Vaccinium pensylvanicum Lam.
EARLY BLUEBERRY. LOW SWEET BLUEBERRY.
Northern America, producing many varieties. The berries says Pursh, are large, bluish-black, extremely sweet and agreeable to eat. Gray says the berries are large and sweet and the earliest blueberry in the market. Emerson says the berries are blue, very sweet, rather soft for marketing, but are particularly suited to be preserved by drying. Kalm says the Indians formerly plucked huckleberries in abundance every year, dried them in the sun, and preserved them for eating. In 1615, Champlain found the Indians near Lake Huron gathering blueberries for their winter store. Roger Williams says of the New England Indians that they "gathered attitaash, worthleberries, of which there are divers sorts: sweet, like currants, some opening, some of a binding nature. Sautaash are these currants dried and so preserved all the year, which they beat to powder and mingle with their parched meal and make a delicate dish which they call sautauthig, which is as sweet to them as plum or spice cake to the English." The Indians of the Northwest coast are very fond of this fruit and smoke-dry it in large quantities for winter use.
Vaccinium praestans Lamb.
Kamchatka. This is a minute plant but with large, delicious fruits.
Vaccinium salicinum Cham. & Schlecht.
Alaska. The berries are collected and dried by the natives.
Vaccinium stamineum Linn.
DEERBERRY. SQUAW HUCKLEBERRY.
Northern United States. Elliott says the berries are eaten. The Indians of Wisconsin and Michigan make extensive use of the fruit. Emerson says the fruit is scarcely eatable.
Vaccinium uliginosum Linn.
BOG BILBERRY. MOORBERRY.
Northern climates. Don says the berries are large, juicy, black, covered with a mealy bloom, eatable, but neither grateful nor wholesome. The berries, says Johnson, are eaten occasionally but in any "large quantity cause giddiness and headache." In Siberia, the berries are fermented, distilled and furnish a strong alcoholic spirit. It is said that the berries are used in France to color wine. Richardson says, beyond the Arctic circle this species is, in good seasons, plentiful to an extraordinary degree and is of a finer quality than in more southern localities.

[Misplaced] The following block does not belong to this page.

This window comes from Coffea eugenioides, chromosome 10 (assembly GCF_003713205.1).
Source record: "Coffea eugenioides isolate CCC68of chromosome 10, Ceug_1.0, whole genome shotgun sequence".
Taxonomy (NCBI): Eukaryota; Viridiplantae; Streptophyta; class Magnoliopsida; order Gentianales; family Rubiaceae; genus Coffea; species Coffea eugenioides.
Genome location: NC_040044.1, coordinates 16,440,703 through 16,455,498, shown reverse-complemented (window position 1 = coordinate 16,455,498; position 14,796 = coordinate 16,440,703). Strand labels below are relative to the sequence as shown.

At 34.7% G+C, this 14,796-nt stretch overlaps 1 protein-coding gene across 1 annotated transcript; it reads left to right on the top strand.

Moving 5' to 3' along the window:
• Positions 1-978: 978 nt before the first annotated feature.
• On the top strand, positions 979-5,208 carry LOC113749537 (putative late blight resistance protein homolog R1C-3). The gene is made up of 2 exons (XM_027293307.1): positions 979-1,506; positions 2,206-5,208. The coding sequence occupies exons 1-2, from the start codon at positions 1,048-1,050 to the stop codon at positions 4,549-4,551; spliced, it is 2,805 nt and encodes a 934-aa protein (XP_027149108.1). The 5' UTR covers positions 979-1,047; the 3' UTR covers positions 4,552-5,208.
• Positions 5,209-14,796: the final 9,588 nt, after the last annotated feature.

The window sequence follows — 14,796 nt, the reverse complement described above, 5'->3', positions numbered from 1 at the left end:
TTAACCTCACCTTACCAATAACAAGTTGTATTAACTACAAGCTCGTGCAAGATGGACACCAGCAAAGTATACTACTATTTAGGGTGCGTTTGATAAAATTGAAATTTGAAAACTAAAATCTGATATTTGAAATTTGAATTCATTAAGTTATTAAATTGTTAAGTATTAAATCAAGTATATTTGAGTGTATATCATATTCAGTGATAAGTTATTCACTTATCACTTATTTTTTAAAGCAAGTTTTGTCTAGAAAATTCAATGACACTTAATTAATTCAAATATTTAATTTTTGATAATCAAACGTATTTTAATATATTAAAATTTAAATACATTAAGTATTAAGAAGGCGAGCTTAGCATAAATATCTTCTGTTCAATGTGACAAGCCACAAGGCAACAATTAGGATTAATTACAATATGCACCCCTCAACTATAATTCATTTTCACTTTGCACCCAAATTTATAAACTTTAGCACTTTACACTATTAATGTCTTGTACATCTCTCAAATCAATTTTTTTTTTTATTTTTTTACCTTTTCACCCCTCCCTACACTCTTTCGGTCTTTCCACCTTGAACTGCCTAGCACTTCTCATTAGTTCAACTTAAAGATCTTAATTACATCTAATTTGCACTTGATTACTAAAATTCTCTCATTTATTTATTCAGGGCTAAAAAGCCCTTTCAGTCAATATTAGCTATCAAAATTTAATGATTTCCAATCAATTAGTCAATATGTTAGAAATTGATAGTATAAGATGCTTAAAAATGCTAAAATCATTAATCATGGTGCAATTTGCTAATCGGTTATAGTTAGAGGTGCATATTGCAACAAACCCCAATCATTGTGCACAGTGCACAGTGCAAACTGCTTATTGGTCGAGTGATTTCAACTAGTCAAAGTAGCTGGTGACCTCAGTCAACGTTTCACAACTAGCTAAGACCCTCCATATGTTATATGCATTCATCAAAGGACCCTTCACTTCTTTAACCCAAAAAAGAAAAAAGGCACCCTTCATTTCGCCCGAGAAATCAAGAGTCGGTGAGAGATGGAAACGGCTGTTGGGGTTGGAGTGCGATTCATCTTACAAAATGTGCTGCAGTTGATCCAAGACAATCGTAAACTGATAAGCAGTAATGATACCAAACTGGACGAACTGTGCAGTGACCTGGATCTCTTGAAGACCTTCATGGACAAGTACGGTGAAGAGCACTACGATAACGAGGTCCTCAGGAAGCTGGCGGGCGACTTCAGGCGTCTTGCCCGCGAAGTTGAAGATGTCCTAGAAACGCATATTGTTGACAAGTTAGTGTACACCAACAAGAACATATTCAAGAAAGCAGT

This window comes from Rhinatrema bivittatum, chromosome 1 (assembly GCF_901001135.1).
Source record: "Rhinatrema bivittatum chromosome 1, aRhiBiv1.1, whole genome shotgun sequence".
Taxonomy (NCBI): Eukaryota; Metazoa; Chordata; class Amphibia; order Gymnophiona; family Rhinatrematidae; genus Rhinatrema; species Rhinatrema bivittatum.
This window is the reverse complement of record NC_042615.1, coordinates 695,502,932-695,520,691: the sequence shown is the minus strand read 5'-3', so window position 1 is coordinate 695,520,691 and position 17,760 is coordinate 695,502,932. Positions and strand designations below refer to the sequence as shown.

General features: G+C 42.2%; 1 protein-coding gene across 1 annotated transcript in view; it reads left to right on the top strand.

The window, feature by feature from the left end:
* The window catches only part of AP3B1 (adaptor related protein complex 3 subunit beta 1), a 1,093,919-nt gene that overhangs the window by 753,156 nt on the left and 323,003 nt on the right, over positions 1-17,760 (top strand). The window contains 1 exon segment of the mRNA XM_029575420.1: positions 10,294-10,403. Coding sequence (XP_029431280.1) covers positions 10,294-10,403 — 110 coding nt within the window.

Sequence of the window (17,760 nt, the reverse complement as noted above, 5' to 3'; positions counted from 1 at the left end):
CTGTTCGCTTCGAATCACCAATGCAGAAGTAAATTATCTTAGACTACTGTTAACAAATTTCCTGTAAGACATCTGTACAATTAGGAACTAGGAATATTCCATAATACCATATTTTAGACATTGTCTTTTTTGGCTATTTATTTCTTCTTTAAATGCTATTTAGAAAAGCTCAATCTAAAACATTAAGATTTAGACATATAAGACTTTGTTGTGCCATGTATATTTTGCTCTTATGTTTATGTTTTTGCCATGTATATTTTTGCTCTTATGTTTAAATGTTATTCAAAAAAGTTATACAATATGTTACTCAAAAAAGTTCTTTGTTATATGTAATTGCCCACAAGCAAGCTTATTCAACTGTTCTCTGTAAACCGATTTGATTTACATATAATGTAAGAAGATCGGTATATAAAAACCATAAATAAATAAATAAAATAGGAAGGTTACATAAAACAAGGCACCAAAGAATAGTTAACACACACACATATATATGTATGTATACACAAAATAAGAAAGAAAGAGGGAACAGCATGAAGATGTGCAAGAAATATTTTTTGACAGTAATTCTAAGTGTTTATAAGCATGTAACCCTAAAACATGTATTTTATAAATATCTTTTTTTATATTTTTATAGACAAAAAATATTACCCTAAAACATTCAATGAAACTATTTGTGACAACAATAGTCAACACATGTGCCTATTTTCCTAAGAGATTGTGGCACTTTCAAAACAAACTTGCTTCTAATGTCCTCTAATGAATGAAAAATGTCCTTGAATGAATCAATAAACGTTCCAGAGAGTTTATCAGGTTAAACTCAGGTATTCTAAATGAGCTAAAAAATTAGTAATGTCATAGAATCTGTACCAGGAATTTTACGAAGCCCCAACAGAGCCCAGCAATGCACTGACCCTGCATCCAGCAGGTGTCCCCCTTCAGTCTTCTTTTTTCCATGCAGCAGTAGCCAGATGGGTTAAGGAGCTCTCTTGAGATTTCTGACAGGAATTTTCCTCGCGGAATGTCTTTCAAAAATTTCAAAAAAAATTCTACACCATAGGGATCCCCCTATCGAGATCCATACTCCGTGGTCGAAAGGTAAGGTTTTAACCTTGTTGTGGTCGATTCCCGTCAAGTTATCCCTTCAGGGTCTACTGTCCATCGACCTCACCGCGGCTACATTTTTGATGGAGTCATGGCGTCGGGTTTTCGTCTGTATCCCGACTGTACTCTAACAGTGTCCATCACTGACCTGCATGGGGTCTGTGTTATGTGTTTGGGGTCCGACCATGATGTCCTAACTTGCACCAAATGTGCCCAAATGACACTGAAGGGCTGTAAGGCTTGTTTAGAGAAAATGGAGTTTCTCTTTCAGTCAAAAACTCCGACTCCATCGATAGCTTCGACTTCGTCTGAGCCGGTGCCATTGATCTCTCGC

Vaccinium vacillans Soland.
From Massachusetts and Vermont to Pennsylvania. This vaccinium has a small bush, with rather late-ripening berries.
Vaccinium vitis-idaea Linn.
COWBERRY. CRANBERRY. FOXBERRY.
Northern and arctic regions. This is the wi-sa-gu-mina of the Crees and the cranberry most plentiful and most used throughout Rupert's Land. This berry, says Richardson, is excellent for every purpose to which a cranberry can be applied. Thoreau, in the Maine woods, made his desserts on these berries stewed and sweetened, but Gray says they are barely edible in America. The fruit is not much eaten in Britain but is greatly valued in Sweden. The berries are tasteless and but little acid when, gathered but, after exposure to frost, they become very sour. They are often sold in the London market as cranberries. In Siberia, they are kept in water in winter, where they acquire their proper acidity and are eaten in spring.6